Century Marks

Century Marks

Caste in or out

The Hindu priesthood has been traditionally limited to upper-caste Brahmins. A few years ago the government in a southern India state, which owns most of the temples, began training priests regardless of their caste, including the lowest caste, the Dalits. In reaction, Brahmin groups filed  suit, claiming that the government has no right to impose itself on priest selection or training. There is a shortage of Hindu priests. Critics of the Brahmin suit believe it’s intended to maintain Brahmin privilege and keep in place a 4,000-year-old caste system (Los Angeles Times, October 1).

Anti-Jewish record

Perry Brickman was mystified in 1952 when he was told he had flunked out of Emory University’s dental school after his first year. He had been a B-plus biology student at Emory and received early admission to its dental school. Now the university is acknowledging for the first time that between 1948 and 1961 the school’s dean was engaged in systematic discrimination against Jewish students. During those years, 65 percent of Jewish students were told they had flunked out or were forced to retake a whole year of classes. Brickman has tracked down and interviewed many of these students who, many years later, feel a sense of shame and anger. A documentary film, From Silence to Recognition, is being made based on Brickman’s interviews (New York Times, October 6).

Religious hate

The recent celebration of Ramadan sparked one of the largest increases of anti-Muslim incidents in more than a decade. In Joplin, Missouri, the Islamic Society’s building was destroyed by fire under suspicious conditions. A bottle of acid was thrown at a Muslim school in Lombard, Illinois, while worshipers were saying evening prayers. A mosque in Harrisonburg, Virginia, was desecrated with anti-Muslim graffiti. The number of anti-Muslim hate groups tripled from 2010 to 2011. Forty-three percent of Muslims experienced some kind of harassment during 2010–11 (Center for American Progress, September 26).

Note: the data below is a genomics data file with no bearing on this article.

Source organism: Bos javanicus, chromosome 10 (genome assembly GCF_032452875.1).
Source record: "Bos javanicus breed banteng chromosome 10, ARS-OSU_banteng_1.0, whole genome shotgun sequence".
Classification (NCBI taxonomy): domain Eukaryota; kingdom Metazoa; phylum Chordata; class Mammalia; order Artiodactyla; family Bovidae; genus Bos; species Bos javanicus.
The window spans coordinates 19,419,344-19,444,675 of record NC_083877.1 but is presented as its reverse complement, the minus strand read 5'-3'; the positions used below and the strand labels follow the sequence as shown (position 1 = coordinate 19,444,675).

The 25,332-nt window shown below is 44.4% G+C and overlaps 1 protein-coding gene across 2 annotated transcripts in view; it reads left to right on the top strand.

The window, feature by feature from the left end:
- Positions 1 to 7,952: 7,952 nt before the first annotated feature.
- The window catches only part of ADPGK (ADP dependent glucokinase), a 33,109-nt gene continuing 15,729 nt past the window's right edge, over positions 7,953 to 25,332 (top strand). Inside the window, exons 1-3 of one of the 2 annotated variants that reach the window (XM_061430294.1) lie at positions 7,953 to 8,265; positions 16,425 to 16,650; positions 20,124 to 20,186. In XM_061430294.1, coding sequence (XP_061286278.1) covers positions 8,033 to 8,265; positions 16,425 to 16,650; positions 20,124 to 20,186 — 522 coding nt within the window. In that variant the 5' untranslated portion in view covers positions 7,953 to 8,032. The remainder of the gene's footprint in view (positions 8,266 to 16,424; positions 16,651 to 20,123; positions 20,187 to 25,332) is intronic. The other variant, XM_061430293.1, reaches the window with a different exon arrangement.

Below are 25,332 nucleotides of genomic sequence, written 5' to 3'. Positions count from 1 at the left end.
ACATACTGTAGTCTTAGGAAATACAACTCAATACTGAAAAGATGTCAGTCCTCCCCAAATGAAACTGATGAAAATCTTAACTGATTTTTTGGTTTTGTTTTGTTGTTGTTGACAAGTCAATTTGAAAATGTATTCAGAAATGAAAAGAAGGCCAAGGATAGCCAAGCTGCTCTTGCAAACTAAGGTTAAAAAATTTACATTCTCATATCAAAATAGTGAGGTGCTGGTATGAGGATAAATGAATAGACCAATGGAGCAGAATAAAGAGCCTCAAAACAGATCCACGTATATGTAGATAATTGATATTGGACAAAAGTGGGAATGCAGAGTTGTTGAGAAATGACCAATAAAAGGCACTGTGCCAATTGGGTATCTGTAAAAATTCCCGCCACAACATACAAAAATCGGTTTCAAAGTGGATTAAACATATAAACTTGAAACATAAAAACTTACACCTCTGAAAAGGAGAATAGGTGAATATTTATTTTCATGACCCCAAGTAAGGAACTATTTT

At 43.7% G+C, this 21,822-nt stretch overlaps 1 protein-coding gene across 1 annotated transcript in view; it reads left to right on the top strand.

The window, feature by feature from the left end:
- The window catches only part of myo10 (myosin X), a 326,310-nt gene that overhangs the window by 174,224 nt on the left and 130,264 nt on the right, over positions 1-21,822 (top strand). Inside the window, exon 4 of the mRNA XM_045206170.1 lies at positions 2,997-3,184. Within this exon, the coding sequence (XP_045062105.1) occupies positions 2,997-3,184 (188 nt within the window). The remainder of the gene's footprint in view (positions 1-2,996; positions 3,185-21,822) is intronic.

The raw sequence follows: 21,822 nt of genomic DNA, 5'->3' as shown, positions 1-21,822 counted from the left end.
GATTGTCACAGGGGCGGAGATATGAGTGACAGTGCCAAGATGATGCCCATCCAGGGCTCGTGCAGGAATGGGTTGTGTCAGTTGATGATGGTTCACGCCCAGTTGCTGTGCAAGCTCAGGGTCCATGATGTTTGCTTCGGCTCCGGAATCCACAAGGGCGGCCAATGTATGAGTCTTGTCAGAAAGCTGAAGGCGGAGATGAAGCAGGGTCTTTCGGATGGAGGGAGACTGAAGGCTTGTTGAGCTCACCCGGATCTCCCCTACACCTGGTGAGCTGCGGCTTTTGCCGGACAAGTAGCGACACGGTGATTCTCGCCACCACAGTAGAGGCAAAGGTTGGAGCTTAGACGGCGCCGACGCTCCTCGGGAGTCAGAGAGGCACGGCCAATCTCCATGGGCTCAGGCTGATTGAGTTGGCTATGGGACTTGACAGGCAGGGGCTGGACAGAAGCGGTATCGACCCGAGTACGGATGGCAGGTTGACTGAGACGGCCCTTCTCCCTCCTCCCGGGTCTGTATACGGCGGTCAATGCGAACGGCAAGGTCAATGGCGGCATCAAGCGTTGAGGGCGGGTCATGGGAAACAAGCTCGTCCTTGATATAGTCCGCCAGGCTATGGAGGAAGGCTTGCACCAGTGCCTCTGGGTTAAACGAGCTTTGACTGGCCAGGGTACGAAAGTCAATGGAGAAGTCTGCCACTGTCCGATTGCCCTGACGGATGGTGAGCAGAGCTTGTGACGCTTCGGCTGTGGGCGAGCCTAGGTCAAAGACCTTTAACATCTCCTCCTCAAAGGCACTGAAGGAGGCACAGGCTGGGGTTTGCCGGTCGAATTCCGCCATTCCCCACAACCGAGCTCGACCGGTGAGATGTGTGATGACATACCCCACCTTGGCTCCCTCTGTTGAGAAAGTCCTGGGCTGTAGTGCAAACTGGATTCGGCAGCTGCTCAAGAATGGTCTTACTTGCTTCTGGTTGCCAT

Loving the environment

In addition to being an award-winning author of 14 books, a Sunday school teacher and a Century editor at large, Bill McKibben is one of the best-known environmental activists in the United States and a leading voice in the campaign to address climate change. But when it came to raising his daughter Sophie (now 18), McKibben said that he didn’t think it was appropriate “for little kids to be freaking out about climate change.” He remarked: “It always struck me as a parent that my first job in this context was to help her fall in love with the natural world. If you do, then I’m absolutely confident that you’ll do what’s necessary to defend it” (Outside, October).

License to preach

Would you like to be a minister but you just don’t have the time or money to attend seminary? Well, now there’s an app for that, available for the iPhone and Android phones. The app won’t actually ordain you, but it will show you what you’d look like in the garb and what you’d believe if ordained in one of 12 different religions. A sample prayer is provided for each religion (ordainthyself.com).